A gentle but powerful herb, calendula flowers can used on damaged, sensitive, chafed or irritated skin. Calendula is often combined with other herbs such as comfrey leaf, aloes, St. John’s wort and lavender flowers.
In foods, calendula petals are sometimes used as a substitute for saffron, to provide a similar color to saffron and somewhat mimic the rich flavor of saffron. The spicy flavor of calendula is used to season baked goods such as breads and cakes, egg dishes, soups and fish and to decorate desserts.
 Of gourmet interest are such treats as calendula butter, calendula vinegar and calendula salad dressing.
 Historically calendula was also used to color butter and cheese.
Another great recipe.....
Have a backyard bed of marigolds? Share some with guests the next time you entertain by adding them to a cream cheese dip. It's a surprisingly delicious appetizer.

MARIGOLD CHEESE DIP
8 Servings Prep: 10 min. + chilling
Ingredients
  • 1 package (8 ounces) cream cheese, softened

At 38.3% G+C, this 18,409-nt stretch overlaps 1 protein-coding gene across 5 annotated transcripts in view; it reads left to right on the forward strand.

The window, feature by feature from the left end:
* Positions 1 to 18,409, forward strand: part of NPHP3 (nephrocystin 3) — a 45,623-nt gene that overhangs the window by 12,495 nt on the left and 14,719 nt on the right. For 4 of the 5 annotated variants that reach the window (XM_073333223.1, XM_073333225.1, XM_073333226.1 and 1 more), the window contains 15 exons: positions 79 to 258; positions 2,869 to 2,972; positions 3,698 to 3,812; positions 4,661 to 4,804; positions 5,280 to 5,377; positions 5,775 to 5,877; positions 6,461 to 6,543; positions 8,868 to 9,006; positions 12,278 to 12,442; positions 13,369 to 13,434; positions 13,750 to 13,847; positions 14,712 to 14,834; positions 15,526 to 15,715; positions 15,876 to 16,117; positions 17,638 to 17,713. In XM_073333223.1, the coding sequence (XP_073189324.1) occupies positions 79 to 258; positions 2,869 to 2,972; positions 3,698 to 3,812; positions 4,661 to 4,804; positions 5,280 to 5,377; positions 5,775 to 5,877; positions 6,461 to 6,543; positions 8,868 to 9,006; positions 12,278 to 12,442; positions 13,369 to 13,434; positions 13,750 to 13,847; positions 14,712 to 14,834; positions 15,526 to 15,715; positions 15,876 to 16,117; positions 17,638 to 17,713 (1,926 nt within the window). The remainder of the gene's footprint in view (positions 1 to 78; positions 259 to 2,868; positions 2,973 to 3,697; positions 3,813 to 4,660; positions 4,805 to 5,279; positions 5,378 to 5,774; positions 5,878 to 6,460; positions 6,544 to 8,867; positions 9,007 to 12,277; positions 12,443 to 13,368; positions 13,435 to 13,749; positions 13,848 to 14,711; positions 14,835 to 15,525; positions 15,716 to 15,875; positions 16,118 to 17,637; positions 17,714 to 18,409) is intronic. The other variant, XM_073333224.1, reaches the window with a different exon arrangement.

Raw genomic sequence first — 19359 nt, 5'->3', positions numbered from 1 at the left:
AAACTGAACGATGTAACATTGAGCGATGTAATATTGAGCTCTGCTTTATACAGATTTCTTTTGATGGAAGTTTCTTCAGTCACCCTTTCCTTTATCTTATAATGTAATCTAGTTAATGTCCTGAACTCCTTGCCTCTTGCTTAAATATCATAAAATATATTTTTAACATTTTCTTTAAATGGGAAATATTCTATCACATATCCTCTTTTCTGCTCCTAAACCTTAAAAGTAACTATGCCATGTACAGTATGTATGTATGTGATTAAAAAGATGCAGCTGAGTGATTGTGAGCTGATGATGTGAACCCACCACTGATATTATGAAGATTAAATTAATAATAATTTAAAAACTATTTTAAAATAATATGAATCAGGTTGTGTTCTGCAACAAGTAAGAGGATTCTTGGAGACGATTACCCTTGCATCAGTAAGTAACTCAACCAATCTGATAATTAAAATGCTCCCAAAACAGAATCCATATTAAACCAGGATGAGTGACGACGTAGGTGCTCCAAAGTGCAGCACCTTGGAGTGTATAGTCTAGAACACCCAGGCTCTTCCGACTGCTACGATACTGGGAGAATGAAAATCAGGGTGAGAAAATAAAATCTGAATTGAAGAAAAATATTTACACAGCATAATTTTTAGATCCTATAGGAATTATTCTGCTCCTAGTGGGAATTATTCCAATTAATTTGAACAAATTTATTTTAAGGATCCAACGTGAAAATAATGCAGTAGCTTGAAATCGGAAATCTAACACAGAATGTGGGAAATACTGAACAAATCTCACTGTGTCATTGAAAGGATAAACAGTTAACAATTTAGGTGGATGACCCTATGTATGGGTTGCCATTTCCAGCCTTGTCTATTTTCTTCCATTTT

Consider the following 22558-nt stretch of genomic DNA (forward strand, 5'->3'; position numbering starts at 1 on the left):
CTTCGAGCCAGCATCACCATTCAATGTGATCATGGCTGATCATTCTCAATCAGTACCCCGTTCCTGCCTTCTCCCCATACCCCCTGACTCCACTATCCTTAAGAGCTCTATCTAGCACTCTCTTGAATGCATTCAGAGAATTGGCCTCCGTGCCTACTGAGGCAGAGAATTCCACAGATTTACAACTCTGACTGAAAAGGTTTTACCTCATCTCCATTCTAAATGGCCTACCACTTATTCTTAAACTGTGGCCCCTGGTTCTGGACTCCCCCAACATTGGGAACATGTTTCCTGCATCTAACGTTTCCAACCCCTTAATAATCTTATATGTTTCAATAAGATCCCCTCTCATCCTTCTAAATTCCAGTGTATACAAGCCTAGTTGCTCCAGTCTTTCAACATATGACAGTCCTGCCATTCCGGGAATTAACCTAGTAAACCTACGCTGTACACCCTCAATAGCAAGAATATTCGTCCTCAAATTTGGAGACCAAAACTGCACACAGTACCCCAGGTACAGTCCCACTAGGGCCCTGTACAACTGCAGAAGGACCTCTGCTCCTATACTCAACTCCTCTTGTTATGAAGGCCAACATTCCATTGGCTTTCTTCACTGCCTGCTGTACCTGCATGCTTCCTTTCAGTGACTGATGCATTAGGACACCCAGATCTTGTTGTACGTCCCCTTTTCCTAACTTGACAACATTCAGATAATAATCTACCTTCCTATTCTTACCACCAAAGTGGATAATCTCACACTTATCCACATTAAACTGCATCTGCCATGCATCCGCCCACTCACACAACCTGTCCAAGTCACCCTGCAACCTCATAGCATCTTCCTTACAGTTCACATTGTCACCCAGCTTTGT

• 1 cup (8 ounces) sour cream
  • 1/4 teaspoon vanilla extract
  • 1/4 to 1/2 teaspoon salt
  • 1/4 teaspoon coarsely ground pepper
  • 1 teaspoon minced chives
  • 1 teaspoon minced fresh savory
  • 1 teaspoon minced fresh marigold petals
  • Assorted crackers
Directions
  • In a small bowl, beat the cream cheese, sour cream, vanilla, salt and
  • pepper until smooth. Stir in the chives, savory and marigold petals.
  • Cover and refrigerate for at least 1 hour. Serve with crackers.
  • Yield: 2 cups.
Nutritional Facts: 1 serving (2 tablespoons) equals 160 calories, 15 g fat (10 g saturated fat), 51 mg cholesterol, 173 mg sodium, 2 g carbohydrate, trace fiber, 3 g protein.
 
 
 Calendula flowers are an ingredient in hair rinses, shampoos, shaving creams and deodorants. In shampoo and hair rinse, calendula is added to formulas made for light-colored hair as it helps to brighten blonde or red hair. A dye for fabric can also be extracted from the flowers.
 
Caution/Safety: The Botanical Safety Handbook* classifies Calendula as:Class:1 herbs which can be safely consumed when used appropriately Per the German Commission E Monograph** for calendula flower, there are no known contraindications, side effects or drug interactions. People who are allergic or sensitive to other members of the Asteraceae family, such as daisies or ragweed, should exercise caution until they have established they do not have a reaction to calendula flowers.
 

HOW TO DO A BREAST EXAM

 BREAST SELF-EXAMS
No doctor or machine knows your body as well as you do.  According to the AMERICAN CANCER SOCIETY, "Most breast lumps are found by women themselves  and most lumps are not cancer."